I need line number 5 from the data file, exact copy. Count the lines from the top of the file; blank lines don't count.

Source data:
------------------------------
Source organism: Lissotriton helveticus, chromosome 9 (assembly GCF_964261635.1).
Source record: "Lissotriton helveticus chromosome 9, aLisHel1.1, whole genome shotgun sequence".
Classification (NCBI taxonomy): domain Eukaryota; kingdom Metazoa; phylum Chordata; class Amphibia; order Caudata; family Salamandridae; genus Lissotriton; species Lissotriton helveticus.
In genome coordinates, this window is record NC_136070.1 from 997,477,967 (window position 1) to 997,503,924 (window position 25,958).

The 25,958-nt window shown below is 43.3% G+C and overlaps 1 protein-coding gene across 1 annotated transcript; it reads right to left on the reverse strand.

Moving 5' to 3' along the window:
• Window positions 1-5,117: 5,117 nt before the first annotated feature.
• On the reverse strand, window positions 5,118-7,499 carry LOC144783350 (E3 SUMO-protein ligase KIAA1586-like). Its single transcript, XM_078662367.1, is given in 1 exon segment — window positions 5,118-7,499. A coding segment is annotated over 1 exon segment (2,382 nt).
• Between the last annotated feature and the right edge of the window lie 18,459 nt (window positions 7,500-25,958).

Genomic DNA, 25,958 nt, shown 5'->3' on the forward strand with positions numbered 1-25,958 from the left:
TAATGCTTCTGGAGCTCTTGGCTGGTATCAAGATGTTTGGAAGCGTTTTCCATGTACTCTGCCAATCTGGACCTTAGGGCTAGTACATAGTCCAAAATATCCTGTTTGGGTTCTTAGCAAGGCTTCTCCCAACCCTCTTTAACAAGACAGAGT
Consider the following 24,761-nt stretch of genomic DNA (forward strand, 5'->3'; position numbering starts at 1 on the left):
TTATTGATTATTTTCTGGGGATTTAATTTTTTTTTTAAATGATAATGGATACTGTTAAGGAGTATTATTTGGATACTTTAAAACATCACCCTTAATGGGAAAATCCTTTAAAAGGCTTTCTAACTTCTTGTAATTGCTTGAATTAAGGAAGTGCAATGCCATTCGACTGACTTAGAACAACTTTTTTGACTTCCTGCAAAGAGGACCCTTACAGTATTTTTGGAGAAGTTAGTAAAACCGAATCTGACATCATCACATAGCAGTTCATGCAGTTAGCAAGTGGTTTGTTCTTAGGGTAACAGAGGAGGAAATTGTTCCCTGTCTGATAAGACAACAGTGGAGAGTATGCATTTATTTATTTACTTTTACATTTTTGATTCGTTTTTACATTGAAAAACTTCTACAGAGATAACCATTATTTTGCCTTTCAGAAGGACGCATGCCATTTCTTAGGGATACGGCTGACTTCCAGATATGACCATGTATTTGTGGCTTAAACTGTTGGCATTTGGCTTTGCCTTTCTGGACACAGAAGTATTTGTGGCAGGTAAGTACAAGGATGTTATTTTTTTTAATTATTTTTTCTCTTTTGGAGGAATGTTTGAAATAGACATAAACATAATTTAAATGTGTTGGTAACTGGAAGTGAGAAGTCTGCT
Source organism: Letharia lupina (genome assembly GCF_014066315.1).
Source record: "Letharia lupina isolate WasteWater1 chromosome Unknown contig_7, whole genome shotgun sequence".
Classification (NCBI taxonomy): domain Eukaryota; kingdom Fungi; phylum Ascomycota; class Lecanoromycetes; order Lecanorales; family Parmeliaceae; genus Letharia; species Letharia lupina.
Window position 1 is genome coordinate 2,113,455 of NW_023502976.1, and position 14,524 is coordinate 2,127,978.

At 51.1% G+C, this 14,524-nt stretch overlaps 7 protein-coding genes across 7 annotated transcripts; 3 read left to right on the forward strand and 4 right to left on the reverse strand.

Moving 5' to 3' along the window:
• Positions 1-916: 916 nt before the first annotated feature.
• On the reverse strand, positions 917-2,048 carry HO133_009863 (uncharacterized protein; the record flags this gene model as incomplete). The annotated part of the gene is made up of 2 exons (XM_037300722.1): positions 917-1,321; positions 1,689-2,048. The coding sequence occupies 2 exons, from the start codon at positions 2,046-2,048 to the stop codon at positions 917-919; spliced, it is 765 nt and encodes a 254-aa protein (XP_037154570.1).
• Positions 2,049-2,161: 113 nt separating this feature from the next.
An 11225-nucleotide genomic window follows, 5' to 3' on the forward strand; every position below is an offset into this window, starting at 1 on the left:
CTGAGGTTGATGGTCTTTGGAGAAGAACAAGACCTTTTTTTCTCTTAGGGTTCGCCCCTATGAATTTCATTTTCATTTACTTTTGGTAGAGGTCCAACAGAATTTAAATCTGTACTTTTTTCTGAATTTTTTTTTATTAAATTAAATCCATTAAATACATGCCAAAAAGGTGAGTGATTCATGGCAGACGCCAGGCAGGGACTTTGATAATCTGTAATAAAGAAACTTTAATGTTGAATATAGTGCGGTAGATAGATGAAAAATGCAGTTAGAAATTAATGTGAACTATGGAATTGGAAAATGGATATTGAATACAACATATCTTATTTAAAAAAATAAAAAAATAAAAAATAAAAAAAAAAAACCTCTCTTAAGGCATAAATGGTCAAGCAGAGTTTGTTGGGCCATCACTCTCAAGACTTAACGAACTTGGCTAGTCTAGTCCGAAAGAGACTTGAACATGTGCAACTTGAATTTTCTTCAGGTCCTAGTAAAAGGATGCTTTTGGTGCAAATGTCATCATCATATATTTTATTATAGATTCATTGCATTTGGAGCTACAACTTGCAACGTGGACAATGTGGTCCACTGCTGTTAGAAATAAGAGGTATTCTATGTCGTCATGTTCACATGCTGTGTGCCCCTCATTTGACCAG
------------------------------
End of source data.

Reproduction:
The 25,958-nt window shown below is 43.3% G+C and overlaps 1 protein-coding gene across 1 annotated transcript; it reads right to left on the reverse strand.